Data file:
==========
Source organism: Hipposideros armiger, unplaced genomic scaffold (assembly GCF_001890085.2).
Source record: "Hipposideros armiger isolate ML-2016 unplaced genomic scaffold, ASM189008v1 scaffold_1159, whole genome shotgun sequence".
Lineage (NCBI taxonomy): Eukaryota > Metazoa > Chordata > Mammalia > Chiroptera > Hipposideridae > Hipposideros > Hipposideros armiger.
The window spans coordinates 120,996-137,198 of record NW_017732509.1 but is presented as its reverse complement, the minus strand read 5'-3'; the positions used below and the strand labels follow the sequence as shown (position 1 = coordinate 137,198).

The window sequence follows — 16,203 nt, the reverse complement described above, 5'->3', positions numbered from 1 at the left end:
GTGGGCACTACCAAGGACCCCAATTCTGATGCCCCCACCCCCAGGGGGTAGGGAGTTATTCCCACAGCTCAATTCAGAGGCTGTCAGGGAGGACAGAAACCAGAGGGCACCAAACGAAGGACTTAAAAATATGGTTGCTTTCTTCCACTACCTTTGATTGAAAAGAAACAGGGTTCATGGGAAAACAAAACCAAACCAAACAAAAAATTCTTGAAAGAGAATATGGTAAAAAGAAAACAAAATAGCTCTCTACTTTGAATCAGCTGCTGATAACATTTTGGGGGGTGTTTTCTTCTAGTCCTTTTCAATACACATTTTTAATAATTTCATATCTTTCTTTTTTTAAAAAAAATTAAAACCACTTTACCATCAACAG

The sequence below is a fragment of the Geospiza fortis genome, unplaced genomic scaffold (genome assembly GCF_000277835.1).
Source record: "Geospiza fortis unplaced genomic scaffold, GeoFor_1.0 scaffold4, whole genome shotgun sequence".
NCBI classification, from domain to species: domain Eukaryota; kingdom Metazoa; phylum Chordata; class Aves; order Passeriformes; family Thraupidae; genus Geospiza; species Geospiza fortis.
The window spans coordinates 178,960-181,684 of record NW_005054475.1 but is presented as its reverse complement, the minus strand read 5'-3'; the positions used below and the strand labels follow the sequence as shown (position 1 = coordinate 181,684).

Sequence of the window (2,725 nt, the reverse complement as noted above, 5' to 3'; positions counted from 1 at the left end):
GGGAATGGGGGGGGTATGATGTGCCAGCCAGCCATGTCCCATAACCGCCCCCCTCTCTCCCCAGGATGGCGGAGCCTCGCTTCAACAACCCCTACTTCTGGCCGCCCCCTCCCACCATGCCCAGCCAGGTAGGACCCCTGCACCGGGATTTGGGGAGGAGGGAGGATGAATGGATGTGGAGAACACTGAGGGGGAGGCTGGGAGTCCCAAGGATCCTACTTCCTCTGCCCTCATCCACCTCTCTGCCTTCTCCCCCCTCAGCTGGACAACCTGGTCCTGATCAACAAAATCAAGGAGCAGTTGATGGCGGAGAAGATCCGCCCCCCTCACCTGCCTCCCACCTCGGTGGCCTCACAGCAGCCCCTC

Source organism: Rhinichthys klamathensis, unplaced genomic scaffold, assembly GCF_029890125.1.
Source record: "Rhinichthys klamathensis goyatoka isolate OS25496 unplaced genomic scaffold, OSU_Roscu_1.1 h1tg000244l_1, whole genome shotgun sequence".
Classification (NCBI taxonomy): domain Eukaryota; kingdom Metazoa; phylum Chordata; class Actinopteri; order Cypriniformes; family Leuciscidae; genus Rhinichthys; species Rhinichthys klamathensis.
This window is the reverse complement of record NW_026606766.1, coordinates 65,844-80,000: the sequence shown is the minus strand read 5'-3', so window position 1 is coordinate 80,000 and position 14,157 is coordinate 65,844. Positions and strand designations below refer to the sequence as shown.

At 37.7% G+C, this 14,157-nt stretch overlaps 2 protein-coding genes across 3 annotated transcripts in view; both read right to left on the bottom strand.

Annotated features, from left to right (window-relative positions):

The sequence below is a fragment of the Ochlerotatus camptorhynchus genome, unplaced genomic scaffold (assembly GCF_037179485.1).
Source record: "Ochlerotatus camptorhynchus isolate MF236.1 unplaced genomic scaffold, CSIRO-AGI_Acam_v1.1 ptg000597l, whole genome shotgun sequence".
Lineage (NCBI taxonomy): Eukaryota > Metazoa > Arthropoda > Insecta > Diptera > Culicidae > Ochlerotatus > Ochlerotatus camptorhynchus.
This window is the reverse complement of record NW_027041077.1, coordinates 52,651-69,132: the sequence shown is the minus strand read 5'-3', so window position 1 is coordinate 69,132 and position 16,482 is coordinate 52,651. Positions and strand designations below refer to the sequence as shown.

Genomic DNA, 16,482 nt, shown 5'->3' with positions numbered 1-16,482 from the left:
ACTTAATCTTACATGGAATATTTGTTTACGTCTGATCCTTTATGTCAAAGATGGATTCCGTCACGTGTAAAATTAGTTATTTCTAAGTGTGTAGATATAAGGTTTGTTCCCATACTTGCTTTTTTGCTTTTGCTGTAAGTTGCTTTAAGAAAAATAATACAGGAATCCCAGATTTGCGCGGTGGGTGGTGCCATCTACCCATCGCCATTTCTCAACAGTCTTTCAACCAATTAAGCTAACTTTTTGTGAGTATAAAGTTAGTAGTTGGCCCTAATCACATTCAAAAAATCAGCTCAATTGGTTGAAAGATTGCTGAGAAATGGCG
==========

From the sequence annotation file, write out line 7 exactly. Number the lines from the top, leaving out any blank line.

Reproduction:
The sequence below is a fragment of the Geospiza fortis genome, unplaced genomic scaffold (genome assembly GCF_000277835.1).